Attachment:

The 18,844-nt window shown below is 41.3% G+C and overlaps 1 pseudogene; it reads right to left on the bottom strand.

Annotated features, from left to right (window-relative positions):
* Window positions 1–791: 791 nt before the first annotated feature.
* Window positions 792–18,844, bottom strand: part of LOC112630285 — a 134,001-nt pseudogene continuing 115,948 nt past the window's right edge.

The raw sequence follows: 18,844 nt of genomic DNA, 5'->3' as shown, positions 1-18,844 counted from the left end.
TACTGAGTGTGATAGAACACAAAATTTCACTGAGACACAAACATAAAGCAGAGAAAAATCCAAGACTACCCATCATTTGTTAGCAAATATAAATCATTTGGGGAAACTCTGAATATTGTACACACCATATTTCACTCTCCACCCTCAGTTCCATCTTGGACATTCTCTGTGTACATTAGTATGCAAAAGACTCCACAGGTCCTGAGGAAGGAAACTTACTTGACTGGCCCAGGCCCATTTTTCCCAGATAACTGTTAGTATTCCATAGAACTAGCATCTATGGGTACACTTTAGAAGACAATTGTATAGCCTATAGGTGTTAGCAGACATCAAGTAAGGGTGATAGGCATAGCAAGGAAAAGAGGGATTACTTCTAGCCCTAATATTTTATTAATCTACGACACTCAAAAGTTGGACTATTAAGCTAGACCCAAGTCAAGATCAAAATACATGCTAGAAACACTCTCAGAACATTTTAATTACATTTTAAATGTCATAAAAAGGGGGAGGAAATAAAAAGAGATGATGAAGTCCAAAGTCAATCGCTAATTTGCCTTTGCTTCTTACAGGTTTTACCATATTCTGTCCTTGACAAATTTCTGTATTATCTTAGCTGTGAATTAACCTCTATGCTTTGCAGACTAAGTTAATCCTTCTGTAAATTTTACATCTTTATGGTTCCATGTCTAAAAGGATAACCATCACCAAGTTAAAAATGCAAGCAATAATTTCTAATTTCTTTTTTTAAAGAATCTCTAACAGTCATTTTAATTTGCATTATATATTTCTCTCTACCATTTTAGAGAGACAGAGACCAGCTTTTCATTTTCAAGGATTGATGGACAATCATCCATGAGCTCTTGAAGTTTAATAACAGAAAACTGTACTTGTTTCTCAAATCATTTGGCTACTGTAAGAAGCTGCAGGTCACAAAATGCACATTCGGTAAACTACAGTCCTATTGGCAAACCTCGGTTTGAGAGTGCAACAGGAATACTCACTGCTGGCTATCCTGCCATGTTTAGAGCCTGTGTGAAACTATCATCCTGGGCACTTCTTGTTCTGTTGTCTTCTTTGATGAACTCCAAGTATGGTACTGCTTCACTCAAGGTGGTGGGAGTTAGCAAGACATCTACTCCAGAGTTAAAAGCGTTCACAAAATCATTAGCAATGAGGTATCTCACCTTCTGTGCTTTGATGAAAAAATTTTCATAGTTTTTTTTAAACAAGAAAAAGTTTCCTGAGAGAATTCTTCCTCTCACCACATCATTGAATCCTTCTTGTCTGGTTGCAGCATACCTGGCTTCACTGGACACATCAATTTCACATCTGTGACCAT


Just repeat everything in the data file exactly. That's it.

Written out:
The 18,844-nt window shown below is 41.3% G+C and overlaps 1 pseudogene; it reads right to left on the bottom strand.

Annotated features, from left to right (window-relative positions):
* Window positions 1–791: 791 nt before the first annotated feature.
* Window positions 792–18,844, bottom strand: part of LOC112630285 — a 134,001-nt pseudogene continuing 115,948 nt past the window's right edge.

The raw sequence follows: 18,844 nt of genomic DNA, 5'->3' as shown, positions 1-18,844 counted from the left end.
TACTGAGTGTGATAGAACACAAAATTTCACTGAGACACAAACATAAAGCAGAGAAAAATCCAAGACTACCCATCATTTGTTAGCAAATATAAATCATTTGGGGAAACTCTGAATATTGTACACACCATATTTCACTCTCCACCCTCAGTTCCATCTTGGACATTCTCTGTGTACATTAGTATGCAAAAGACTCCACAGGTCCTGAGGAAGGAAACTTACTTGACTGGCCCAGGCCCATTTTTCCCAGATAACTGTTAGTATTCCATAGAACTAGCATCTATGGGTACACTTTAGAAGACAATTGTATAGCCTATAGGTGTTAGCAGACATCAAGTAAGGGTGATAGGCATAGCAAGGAAAAGAGGGATTACTTCTAGCCCTAATATTTTATTAATCTACGACACTCAAAAGTTGGACTATTAAGCTAGACCCAAGTCAAGATCAAAATACATGCTAGAAACACTCTCAGAACATTTTAATTACATTTTAAATGTCATAAAAAGGGGGAGGAAATAAAAAGAGATGATGAAGTCCAAAGTCAATCGCTAATTTGCCTTTGCTTCTTACAGGTTTTACCATATTCTGTCCTTGACAAATTTCTGTATTATCTTAGCTGTGAATTAACCTCTATGCTTTGCAGACTAAGTTAATCCTTCTGTAAATTTTACATCTTTATGGTTCCATGTCTAAAAGGATAACCATCACCAAGTTAAAAATGCAAGCAATAATTTCTAATTTCTTTTTTTAAAGAATCTCTAACAGTCATTTTAATTTGCATTATATATTTCTCTCTACCATTTTAGAGAGACAGAGACCAGCTTTTCATTTTCAAGGATTGATGGACAATCATCCATGAGCTCTTGAAGTTTAATAACAGAAAACTGTACTTGTTTCTCAAATCATTTGGCTACTGTAAGAAGCTGCAGGTCACAAAATGCACATTCGGTAAACTACAGTCCTATTGGCAAACCTCGGTTTGAGAGTGCAACAGGAATACTCACTGCTGGCTATCCTGCCATGTTTAGAGCCTGTGTGAAACTATCATCCTGGGCACTTCTTGTTCTGTTGTCTTCTTTGATGAACTCCAAGTATGGTACTGCTTCACTCAAGGTGGTGGGAGTTAGCAAGACATCTACTCCAGAGTTAAAAGCGTTCACAAAATCATTAGCAATGAGGTATCTCACCTTCTGTGCTTTGATGAAAAAATTTTCATAGTTTTTTTTAAACAAGAAAAAGTTTCCTGAGAGAATTCTTCCTCTCACCACATCATTGAATCCTTCTTGTCTGGTTGCAGCATACCTGGCTTCACTGGACACATCAATTTCACATCTGTGACCAT